Brian: Tomatoes. Taste them and they’re flavorless; homegrown tomatoes burst with flavor. I’d rather have a tomato that may be smaller and taste great than one that has chemicals on it that made it grow bigger.

Eric: What doesn’t have it? Everything probably has some form of GMO — school lunches, bananas would be top choice.

Tiffany: I think about everything that’s processed and made at a large company — like chemicals: corn, zucchini, squash, soybeans. I would say to a company that uses local farmers and uses organic products. GMOs are in our fish. Milk is one of the worst things to purchase unless it’s from a local farmer or organic. Boxes that say they’re GMO free — how can that be if ingredients in them are GM?

How do GMOs impact health?

Tiffany: They cause cancer and all types of illnesses. You’re taking things created by man and not by land. I’ve witnessed a cousin dying of brain cancer and did research and it boiled down to what we take in. GMOs are a main reason why some of us are sick today.

Elaine: We don’t really know because they’re man-made. They’re all different so who knows what they cause. We’ll learn over the next few centuries — other than just cancer I’m sure.

Eric: If you just eat one GMO thing a year you’ll be fine. If it’s in excess — the same GMO — over a period of 30 years, then we’ll find out what it does.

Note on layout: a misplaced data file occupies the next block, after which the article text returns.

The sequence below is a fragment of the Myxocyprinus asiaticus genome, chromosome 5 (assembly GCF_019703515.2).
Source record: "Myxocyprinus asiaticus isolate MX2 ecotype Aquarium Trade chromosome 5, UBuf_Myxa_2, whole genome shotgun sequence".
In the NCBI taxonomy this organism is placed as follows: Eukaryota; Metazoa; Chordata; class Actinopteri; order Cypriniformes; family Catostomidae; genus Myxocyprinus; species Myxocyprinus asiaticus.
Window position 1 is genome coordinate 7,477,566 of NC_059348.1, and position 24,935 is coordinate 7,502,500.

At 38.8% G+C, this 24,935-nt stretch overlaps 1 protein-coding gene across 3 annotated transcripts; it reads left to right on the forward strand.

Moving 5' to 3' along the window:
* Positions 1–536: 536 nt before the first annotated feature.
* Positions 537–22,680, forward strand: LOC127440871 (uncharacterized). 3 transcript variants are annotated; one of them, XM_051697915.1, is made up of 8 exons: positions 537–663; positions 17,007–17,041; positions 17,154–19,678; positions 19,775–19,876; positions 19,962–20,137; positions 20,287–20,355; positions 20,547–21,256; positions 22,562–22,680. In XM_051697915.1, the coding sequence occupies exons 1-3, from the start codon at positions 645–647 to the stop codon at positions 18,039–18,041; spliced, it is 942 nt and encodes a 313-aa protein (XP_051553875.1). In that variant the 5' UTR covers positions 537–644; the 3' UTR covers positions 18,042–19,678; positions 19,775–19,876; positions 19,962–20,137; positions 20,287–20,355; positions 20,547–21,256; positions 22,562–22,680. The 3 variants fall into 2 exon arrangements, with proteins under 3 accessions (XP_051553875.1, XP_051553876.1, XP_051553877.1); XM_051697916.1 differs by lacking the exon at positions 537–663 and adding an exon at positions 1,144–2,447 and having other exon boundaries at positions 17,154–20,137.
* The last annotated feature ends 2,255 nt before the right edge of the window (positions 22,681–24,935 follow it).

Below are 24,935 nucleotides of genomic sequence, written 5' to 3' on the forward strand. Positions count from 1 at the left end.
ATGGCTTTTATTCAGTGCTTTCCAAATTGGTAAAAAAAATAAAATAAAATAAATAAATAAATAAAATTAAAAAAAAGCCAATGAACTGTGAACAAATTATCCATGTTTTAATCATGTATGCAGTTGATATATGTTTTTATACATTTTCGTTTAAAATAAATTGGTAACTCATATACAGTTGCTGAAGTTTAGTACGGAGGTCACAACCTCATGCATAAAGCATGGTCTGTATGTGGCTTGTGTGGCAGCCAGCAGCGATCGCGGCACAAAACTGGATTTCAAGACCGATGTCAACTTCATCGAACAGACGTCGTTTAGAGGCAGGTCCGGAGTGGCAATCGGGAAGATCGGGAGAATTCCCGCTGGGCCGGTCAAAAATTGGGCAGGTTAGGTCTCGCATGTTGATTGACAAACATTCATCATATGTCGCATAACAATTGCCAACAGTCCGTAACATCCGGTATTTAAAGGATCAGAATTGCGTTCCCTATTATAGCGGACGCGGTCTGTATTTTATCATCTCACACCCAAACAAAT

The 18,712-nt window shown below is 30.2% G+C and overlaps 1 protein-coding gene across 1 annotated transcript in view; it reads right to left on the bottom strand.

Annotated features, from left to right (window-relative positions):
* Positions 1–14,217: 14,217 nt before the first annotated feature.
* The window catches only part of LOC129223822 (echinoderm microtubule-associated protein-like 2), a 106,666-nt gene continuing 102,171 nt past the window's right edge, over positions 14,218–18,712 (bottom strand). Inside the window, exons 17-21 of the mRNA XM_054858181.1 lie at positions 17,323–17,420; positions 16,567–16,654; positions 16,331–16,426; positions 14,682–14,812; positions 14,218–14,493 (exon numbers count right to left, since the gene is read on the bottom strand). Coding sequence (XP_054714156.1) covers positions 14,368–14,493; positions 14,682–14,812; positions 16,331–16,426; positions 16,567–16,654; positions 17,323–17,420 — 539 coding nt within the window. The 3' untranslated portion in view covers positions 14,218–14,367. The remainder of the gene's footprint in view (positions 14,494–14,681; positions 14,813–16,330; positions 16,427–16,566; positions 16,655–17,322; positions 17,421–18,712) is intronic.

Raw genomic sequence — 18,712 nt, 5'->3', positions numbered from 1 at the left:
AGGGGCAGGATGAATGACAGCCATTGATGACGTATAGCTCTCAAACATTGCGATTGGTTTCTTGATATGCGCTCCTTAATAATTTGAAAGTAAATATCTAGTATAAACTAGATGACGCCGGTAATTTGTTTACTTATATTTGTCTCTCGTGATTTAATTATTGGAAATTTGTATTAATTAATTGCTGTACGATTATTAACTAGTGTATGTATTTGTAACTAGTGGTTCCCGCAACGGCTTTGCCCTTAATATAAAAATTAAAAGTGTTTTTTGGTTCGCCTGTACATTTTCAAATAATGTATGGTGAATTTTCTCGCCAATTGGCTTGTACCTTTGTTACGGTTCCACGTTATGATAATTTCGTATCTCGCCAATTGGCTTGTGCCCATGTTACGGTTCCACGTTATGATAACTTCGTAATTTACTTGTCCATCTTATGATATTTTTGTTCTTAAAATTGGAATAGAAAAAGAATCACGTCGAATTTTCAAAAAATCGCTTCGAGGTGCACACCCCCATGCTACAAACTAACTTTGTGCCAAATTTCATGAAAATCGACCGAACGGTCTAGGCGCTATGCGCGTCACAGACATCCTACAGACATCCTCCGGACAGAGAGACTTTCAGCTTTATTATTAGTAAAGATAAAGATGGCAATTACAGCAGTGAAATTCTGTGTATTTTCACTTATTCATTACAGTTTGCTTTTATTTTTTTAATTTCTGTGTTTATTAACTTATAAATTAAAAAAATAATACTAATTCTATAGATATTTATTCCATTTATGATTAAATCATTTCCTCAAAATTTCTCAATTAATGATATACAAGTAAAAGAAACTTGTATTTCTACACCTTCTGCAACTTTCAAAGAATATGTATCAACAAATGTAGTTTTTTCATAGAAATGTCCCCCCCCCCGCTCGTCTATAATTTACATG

Where do you find more information about GMOs?

Tiffany: Google and YouTube videos about cancer — what causes it — and also what causes the high rates of autism. Hormone levels are high at young ages and it all goes back to food.

Sheldon: I’d like to contact companies but I think “why would they care what I have to say?”

Elaine: One site I use is FactsAboutGMO.com and Scientific American. I try to stay away from activists and try to find a neutral ground.

If there was a label on products that said “May contain GMOs,” would that impact your buying decision?

Sheldon: I would prefer that — then I can make my own decision. I’d rather you be honest about it.

Brian: Most Americans don’t care and will buy regardless.

If you see a product that says it was approved by FDA or USDA is that a pro or a con?

Elaine: If you put FDA, put any word you want. I don’t trust FDA for anything.

If you don’t trust the FDA or USDA or WHO, who do you trust?

Tiffany: I look at ingredients and labels on where they were made and where they come from, regardless of an FDA or USDA stamp. Local farmers don’t have those stamps at all.

Elaine: I put more weight on their word (FDA/USDA) than the company that’s making it. First and foremost I trust myself.

Sheldon: Trust has to be earned; it’s not given. It’s difficult to trust companies and the USDA and all these other things. You have to do the best you can. I’m not going to say I trust anyone but definitely do my own research as much as I can and then make judgment from there.

How do you feel about imported food?

Tiffany: I try to steer clear; they don’t know what they’re doing over there.

Jennifer: I view imported food more negatively; I don’t know what’s going on as well as I know what’s going on here.

Eric: Most of the time I don’t know where food comes from; if it were outside the country I’d probably not want to eat it.

What would help you feel better about food?

Eric: Honesty in labels and people not trying to make a buck.

Jennifer: More transparency.

Brian: I’d feel better if everything was made with the same guidelines around the world.

For more information on the annual CFI Leaders Session, contact Allyson Perry or call 816-556-3126.